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Tuesday, September 25, 2012

Candidates Address Class Size and Teachers\' Unions at Education Forum


Though education has not been a major focus in the presidential campaign, the charged issue of class size was injected into the race on Tuesday as Mitt Romney said that while governor of Massachusetts, he was able to do more with less during an economic downturn.

He repeated assertions made during the Republican primary campaign that slightly larger classes - a result of cuts in Massachusetts state aid to schools in 2003 and 2004 - were not as important in student learning as the quality of teachers.

President Obama's campaign quickly responded with a video featuring a former Massachusetts school superintendent attacking the cuts and a fifth-grade teacher saying, “Come be in a classroom with fif th graders and tell me class size doesn't matter.''

Education â€" mainly given lip service in the national campaign â€" received detailed attention as Mr. Romney and Mr. Obama wedged in appearances at an education forum on Tuesday around more high-profile speeches in New York City on foreign affairs.

Mr. Romney also attacked teachers' unions for opposing merit pay tied to testing and for supporting Democrats who negotiate contracts with them. He criticized the role of Mayor Rahm Emanuel, Mr. Obama's former chief of staff, who negotiated with the teachers' union in the recently ended Chicago strike.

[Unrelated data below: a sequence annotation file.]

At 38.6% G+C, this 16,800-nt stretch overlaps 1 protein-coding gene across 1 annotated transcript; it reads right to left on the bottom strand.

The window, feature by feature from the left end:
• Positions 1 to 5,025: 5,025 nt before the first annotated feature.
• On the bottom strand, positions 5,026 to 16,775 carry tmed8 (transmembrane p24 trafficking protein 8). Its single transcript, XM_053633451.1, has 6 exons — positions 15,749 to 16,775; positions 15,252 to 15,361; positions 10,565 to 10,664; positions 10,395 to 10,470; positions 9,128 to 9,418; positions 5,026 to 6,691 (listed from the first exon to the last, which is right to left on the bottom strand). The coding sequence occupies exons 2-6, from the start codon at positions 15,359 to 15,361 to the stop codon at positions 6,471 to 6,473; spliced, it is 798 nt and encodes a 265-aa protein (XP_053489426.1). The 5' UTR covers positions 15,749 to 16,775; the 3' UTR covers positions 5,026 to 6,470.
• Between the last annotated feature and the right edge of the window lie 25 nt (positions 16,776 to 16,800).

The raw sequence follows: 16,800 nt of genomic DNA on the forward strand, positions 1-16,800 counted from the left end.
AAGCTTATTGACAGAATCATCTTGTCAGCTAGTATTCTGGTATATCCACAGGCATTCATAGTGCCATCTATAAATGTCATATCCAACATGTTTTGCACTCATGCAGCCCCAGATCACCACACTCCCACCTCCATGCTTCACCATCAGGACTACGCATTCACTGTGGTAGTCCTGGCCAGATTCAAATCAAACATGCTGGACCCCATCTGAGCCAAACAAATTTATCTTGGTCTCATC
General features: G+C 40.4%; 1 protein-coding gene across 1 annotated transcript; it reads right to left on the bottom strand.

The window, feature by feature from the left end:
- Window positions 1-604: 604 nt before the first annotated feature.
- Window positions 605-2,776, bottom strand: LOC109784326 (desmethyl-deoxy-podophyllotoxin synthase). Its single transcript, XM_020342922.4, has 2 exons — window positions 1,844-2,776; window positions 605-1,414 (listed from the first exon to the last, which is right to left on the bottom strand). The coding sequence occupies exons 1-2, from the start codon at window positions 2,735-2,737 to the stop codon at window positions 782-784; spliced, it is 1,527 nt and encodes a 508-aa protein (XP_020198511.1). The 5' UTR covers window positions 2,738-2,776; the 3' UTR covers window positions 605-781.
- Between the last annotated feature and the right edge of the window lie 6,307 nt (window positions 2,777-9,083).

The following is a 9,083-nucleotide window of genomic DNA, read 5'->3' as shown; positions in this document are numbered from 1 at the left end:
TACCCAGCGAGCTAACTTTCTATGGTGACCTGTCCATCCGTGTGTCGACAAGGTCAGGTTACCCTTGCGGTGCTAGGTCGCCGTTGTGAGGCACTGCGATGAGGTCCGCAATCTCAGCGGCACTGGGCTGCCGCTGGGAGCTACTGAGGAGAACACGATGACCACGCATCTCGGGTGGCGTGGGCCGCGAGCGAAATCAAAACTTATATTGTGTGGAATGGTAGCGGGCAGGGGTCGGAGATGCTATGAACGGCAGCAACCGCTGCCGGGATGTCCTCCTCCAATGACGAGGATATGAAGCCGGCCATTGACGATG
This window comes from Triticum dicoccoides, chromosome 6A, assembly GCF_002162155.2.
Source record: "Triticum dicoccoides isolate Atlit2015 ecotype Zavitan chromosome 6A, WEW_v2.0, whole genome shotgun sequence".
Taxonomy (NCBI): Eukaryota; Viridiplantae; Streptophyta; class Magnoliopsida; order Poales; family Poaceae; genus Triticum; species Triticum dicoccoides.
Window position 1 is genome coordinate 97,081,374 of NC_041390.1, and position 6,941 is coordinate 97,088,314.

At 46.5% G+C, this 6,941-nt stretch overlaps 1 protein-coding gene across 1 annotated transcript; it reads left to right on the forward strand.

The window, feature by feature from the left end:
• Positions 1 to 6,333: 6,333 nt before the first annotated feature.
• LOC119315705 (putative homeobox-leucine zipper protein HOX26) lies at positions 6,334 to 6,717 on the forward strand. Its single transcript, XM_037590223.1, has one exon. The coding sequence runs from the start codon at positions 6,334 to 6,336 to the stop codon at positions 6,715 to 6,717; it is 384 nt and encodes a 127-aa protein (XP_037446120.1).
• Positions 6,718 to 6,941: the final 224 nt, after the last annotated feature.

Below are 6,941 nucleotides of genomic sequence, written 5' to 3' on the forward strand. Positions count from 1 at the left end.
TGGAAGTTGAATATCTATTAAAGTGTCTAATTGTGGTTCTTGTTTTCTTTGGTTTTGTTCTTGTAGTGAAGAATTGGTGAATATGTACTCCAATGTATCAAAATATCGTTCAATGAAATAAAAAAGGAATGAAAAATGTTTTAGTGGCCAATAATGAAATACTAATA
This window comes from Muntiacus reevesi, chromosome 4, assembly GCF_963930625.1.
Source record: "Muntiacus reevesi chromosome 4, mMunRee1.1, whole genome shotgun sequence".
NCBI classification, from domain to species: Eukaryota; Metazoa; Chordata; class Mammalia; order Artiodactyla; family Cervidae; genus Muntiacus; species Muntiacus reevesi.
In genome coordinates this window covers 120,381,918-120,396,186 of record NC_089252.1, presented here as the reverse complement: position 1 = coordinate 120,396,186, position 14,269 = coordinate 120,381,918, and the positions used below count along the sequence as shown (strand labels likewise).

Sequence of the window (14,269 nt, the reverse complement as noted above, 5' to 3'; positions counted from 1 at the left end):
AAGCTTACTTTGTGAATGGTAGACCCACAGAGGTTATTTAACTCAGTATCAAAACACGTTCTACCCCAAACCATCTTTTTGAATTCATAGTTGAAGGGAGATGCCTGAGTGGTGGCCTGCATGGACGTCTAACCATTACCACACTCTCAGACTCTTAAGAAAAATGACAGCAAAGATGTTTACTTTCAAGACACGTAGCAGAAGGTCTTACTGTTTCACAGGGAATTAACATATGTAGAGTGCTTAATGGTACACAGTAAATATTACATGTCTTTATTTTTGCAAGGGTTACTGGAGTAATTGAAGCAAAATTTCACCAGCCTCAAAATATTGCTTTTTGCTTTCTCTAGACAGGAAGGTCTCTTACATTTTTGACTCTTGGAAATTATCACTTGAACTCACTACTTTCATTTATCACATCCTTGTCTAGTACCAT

“I don't mean to be terribly partisan, but I kind of am,'' Mr. Romney said at the forum, Education Nation, sponsored by NBC News, drawing laughs.

In July, Mr. Romney laid out a detailed agenda for education, including vouchers and restoring private banks to the subsidized college-loan market, but he rarely mentions these on the campaign trail, preferring to speak in generalities. Before an audience of educators and policy mavens, however, he returned to specifics, including his support for A-to-F grades for public schools and for transforming $25 billion in federal aid to schools into a program of vouchers for poor and disabled students.

Mr. Obama, who spoke in a taped interview, accused Mr. Romney and his running mate, Representative Paul D. Ryan of Wisconsin, of teacher-bashing and of favoring deep cuts in government aid to education.

“They talk a good game about reform, but when you actually look at their budgets, they are talking about slashing our investment in education by 20 percent, 25 percent,'' Mr. Obama said.

Behind the debate over class size, school choice and other education issues is a traditional left-right fight over public spending, although these days many Democratic reformers, including the president, have embraced parts of the Republican agenda.

Res earch from the 1980s showed students in early grades in classes of 13 to 17 performed significantly better than students in classes of 22 to 25. Many states passed laws limiting class size.

But since then some economists have argued that an effective teacher has more of an impact on learning. One Democrat who has expressed support for the cost-effectiveness argument is Arne Duncan, Mr. Obama's secretary of education. Mr. Romney praised Mr. Duncan at Education Nation, but he dodged a question about whether he would reappoint him in a Romney administration.